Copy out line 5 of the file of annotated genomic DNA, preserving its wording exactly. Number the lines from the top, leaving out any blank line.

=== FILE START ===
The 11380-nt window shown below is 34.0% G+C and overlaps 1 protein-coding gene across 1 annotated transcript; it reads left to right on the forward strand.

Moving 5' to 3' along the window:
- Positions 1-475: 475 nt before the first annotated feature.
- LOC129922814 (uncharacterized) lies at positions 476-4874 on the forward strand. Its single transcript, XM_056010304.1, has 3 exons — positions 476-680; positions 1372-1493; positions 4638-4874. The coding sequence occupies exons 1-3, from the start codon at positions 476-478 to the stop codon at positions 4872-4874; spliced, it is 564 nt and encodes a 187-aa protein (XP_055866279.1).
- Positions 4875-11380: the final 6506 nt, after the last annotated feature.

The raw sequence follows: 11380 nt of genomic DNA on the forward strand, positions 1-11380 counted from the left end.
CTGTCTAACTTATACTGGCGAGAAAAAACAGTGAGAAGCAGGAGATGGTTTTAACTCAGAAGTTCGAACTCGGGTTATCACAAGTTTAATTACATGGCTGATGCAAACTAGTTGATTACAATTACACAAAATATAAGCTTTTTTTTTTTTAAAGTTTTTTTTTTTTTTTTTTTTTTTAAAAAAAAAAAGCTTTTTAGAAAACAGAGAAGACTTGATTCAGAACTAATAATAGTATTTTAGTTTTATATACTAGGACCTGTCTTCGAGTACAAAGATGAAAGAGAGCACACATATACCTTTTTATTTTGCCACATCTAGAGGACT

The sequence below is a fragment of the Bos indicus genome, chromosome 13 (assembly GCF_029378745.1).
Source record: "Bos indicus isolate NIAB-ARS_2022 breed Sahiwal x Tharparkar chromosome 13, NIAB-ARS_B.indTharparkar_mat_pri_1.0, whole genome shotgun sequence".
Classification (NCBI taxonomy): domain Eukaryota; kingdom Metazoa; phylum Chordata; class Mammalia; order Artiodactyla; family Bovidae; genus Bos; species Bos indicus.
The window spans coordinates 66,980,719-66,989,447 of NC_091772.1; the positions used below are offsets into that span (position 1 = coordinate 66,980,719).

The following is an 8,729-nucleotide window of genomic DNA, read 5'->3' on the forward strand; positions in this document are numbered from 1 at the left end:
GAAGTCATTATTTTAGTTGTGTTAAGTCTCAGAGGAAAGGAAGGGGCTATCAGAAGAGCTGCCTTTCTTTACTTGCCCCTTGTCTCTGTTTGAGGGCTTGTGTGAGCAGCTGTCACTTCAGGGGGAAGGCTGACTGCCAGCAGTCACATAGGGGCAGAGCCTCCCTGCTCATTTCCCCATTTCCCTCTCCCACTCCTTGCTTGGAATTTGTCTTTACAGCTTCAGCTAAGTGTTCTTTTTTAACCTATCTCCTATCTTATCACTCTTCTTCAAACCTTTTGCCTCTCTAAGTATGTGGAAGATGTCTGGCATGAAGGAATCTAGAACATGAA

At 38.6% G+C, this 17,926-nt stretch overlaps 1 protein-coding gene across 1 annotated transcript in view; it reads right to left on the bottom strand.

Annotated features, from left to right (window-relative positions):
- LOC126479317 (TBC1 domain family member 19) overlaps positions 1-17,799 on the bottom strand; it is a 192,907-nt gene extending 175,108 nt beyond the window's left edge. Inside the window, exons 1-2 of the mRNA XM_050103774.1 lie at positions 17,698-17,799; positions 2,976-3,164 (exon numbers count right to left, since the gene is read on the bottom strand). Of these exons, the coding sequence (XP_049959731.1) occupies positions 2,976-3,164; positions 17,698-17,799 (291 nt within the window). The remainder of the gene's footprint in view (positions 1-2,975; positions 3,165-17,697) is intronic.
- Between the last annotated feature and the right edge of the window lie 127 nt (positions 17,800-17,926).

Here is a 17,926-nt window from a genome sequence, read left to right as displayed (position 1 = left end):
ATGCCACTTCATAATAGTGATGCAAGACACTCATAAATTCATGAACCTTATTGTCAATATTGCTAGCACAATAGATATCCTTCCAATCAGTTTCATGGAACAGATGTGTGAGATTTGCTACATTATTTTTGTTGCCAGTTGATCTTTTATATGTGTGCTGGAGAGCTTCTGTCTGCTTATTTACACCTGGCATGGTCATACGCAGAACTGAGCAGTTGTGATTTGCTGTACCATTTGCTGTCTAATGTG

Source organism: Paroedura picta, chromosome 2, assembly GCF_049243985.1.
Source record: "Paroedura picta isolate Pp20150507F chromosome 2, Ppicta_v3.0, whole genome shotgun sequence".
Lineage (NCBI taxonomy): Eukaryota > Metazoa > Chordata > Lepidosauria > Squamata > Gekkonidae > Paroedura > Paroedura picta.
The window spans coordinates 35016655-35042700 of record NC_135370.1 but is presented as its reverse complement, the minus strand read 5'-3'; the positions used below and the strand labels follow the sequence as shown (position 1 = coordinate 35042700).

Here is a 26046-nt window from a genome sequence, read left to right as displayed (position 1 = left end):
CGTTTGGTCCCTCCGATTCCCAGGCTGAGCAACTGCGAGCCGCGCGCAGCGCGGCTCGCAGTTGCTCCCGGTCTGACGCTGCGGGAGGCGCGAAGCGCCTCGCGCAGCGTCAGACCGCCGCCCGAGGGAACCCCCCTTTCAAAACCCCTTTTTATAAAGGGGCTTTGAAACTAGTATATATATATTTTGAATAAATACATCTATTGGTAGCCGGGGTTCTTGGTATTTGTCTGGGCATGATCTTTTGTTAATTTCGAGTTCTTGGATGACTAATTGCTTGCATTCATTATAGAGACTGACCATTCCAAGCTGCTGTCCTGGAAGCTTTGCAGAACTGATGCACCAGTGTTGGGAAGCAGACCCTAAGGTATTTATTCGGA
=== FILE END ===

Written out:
- Positions 4875-11380: the final 6506 nt, after the last annotated feature.